Journal of Abnormal Child Psychology

, 34:584

Processing Speed Deficits in Attention Deficit/Hyperactivity Disorder and Reading Disability

  • Michelle A. Shanahan
  • Bruce F. Pennington
  • Benjamin E. Yerys
  • Ashley Scott
  • Richard Boada
  • Erik G. Willcutt
  • Richard K. Olson
  • John C. DeFries
Original Paper

DOI: 10.1007/s10802-006-9037-8

Cite this article as:
Shanahan, M.A., Pennington, B.F., Yerys, B.E. et al. J Abnorm Child Psychol (2006) 34: 584. doi:10.1007/s10802-006-9037-8

Abstract

The goal of the current study was to test whether deficits in processing speed (PS) may be a shared cognitive risk factor in reading disability (RD) and Attention Deficit/Hyperactivity Disorder (ADHD), which are known to be comorbid. Literature on ADHD and RD suggests that deficits on tasks with a speeded component are seen in both of these disorders individually. The current study examined a wide range of speeded tasks in RD, ADHD, comorbid RD+ADHD, and a control group to test whether RD and ADHD have similar profiles of PS deficits, and whether these deficits are shared by the two disorders. The results suggest that a general PS deficit exists in both clinical groups compared to controls, although children with RD demonstrate greater PS deficits than children with ADHD. Two tests (underadditivity and partial correlations) were conducted to test whether these PS deficits are shared. Since we found that PS deficits were underadditive in the comorbid group and that partialling PS reduced the correlation between RD and ADHD, it appears that PS is a shared cognitive risk factor that may help explain the comorbidity of these two disorders.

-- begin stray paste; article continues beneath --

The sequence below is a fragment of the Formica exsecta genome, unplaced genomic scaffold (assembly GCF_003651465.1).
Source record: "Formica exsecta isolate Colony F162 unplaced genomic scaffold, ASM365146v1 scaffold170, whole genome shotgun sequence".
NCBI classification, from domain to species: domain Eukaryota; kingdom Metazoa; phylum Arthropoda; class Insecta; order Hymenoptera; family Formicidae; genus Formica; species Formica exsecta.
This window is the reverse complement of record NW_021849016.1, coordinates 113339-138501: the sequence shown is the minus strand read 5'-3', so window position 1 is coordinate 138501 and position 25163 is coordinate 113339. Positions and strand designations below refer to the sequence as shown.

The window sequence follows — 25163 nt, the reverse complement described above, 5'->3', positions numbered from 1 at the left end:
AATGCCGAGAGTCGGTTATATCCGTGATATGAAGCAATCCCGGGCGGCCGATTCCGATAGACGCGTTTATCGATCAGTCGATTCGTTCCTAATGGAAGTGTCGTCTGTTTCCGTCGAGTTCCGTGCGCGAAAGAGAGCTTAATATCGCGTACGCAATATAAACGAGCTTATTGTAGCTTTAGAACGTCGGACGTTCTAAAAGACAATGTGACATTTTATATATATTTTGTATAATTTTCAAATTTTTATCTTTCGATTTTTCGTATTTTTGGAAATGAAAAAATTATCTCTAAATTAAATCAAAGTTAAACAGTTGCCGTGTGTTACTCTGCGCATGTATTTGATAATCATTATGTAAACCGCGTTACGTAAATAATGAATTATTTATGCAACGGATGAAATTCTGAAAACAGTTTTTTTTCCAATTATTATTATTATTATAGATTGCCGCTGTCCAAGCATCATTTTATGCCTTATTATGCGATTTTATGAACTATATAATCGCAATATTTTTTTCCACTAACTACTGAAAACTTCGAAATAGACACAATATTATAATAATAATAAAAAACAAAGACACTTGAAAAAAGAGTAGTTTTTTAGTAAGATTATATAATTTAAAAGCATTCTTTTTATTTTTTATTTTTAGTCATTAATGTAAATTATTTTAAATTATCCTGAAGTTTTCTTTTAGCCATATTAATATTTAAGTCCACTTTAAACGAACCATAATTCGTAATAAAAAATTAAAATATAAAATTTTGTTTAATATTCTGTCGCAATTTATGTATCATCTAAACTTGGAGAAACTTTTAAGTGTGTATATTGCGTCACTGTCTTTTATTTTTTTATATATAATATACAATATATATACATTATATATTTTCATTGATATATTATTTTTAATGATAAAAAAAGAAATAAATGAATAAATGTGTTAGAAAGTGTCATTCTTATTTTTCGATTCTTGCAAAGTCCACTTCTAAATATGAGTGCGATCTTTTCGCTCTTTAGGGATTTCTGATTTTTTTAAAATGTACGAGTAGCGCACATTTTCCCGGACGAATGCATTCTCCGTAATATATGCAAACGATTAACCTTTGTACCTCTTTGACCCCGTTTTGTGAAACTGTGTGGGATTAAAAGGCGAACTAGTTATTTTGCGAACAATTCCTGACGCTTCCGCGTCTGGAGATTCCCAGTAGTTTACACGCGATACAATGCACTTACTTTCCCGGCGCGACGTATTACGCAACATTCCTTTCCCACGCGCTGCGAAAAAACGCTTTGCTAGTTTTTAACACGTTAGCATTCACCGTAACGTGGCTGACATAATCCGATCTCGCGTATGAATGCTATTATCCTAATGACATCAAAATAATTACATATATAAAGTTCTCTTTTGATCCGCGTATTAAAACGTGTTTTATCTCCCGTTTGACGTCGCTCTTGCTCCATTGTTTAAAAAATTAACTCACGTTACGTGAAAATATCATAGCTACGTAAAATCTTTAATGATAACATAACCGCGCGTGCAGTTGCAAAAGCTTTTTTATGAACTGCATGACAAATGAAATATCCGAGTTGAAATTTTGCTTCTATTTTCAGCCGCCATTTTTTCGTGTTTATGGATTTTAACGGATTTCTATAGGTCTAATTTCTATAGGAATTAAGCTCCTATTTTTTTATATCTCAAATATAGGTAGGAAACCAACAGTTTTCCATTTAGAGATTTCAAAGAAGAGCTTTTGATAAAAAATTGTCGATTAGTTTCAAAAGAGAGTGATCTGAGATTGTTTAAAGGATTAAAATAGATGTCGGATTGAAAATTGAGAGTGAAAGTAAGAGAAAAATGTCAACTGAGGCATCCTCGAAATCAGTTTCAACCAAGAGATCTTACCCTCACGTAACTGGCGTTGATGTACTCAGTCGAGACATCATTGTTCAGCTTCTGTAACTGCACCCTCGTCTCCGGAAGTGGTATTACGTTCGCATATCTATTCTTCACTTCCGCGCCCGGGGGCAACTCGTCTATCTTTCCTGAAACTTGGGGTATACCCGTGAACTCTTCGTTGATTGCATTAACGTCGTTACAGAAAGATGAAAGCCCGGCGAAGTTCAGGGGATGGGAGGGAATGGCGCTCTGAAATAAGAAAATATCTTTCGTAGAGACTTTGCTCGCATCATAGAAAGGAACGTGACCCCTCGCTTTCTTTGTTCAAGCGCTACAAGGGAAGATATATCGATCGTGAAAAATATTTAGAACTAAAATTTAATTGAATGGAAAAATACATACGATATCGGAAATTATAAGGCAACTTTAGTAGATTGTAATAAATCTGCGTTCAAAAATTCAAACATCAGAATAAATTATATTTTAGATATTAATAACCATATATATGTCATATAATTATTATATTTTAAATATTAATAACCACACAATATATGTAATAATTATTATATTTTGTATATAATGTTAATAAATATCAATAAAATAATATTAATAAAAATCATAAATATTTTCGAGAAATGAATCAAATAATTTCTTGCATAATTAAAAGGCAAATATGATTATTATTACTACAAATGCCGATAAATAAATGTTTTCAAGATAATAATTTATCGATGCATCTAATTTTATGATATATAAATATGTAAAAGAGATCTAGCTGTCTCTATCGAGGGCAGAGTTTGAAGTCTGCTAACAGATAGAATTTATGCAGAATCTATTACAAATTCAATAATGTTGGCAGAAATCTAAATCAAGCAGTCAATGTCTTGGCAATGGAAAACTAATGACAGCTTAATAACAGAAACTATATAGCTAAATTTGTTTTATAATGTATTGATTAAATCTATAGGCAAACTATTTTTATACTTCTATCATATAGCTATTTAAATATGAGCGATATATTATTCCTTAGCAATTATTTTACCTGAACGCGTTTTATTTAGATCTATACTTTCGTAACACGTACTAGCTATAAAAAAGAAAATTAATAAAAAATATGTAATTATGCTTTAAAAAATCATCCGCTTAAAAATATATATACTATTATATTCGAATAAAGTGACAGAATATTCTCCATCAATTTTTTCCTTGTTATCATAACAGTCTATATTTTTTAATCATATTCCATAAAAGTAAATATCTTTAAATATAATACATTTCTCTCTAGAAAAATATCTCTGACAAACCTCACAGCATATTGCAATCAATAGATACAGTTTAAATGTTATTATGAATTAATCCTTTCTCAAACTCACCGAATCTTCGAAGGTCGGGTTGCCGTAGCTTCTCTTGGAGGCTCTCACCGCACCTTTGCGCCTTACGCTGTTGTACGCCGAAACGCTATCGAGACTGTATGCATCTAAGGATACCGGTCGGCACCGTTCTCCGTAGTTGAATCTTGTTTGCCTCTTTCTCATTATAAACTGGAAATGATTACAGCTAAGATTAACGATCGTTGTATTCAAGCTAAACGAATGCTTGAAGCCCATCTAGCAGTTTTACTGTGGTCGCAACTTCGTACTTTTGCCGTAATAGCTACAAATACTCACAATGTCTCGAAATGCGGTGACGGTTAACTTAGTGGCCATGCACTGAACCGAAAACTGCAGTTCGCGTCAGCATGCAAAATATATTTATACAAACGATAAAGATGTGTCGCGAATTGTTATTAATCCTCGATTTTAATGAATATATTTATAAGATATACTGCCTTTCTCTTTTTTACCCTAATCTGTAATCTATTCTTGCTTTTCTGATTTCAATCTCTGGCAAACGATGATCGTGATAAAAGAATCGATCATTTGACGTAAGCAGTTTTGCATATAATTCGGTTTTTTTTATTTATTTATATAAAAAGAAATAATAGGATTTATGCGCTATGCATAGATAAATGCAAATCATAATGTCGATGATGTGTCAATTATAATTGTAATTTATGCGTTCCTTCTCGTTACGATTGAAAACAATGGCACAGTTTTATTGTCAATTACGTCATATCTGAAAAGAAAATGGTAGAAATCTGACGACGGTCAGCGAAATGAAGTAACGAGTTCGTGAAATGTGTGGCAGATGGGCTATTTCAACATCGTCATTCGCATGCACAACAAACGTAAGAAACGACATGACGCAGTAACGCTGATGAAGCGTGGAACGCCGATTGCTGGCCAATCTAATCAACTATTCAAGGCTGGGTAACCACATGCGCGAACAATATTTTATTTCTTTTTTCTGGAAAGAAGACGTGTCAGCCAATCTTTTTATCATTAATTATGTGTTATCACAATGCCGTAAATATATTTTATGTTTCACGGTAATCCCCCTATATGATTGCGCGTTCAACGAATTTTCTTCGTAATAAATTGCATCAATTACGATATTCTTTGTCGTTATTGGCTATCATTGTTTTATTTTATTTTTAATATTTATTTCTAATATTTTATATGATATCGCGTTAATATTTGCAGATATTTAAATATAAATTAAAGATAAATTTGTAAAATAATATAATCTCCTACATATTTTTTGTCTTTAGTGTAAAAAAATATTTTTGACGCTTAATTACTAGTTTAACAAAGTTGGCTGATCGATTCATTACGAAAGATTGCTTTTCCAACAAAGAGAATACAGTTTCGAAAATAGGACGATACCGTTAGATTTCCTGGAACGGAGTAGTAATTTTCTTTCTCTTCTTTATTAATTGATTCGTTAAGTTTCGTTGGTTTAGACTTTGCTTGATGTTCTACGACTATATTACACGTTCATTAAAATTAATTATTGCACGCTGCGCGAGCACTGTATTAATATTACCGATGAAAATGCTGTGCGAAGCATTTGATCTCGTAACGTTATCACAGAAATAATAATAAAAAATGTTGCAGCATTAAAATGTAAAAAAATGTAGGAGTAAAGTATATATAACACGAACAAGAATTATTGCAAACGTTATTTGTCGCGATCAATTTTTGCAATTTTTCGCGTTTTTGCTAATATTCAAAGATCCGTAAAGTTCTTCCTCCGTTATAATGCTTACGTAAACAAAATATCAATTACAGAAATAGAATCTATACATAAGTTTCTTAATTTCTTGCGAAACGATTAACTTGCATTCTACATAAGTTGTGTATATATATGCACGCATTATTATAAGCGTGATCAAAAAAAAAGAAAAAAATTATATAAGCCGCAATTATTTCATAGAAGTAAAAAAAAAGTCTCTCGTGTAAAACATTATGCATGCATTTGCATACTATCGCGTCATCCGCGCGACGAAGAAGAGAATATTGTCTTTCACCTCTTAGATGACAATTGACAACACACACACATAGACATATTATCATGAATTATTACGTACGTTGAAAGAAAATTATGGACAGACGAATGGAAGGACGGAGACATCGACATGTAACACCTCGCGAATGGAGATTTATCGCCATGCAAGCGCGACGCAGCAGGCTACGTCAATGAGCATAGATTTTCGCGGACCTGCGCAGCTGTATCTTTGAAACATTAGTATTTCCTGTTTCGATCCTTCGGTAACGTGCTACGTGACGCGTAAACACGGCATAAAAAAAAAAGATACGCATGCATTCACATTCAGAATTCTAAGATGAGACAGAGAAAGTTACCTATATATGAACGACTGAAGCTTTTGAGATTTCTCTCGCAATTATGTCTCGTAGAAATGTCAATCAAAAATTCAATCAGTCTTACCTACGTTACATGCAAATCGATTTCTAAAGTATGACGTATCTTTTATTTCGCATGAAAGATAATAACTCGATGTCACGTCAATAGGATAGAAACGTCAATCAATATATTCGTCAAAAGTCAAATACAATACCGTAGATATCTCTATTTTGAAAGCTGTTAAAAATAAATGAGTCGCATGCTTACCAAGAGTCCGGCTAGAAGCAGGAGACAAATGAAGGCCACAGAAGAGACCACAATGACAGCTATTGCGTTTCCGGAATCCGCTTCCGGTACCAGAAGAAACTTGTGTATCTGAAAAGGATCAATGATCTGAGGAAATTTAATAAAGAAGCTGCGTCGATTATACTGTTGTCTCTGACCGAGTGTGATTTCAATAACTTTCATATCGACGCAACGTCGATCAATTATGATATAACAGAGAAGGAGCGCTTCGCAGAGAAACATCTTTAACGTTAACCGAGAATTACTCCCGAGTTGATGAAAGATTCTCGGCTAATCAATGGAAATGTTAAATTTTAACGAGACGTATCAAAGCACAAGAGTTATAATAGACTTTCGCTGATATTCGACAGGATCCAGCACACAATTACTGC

Keywords

Processing speedADHDRDComorbidity

Copyright information

© Springer Science+Business Media, Inc. 2006

Authors and Affiliations

  • Michelle A. Shanahan
    • 1
  • Bruce F. Pennington
    • 1
  • Benjamin E. Yerys
    • 1
  • Ashley Scott
    • 2
  • Richard Boada
    • 1
  • Erik G. Willcutt
    • 3
  • Richard K. Olson
    • 3
  • John C. DeFries
    • 3
  1. 1.Department of PsychologyUniversity of DenverDenverUSA
  2. 2.Ahmanson-Lovelace Brain Mapping CenterUniversity of CaliforniaLos AngelesCaliforniaUSA
  3. 3.Institute for Behavioral GeneticsUniversity of ColoradoBoulderUSA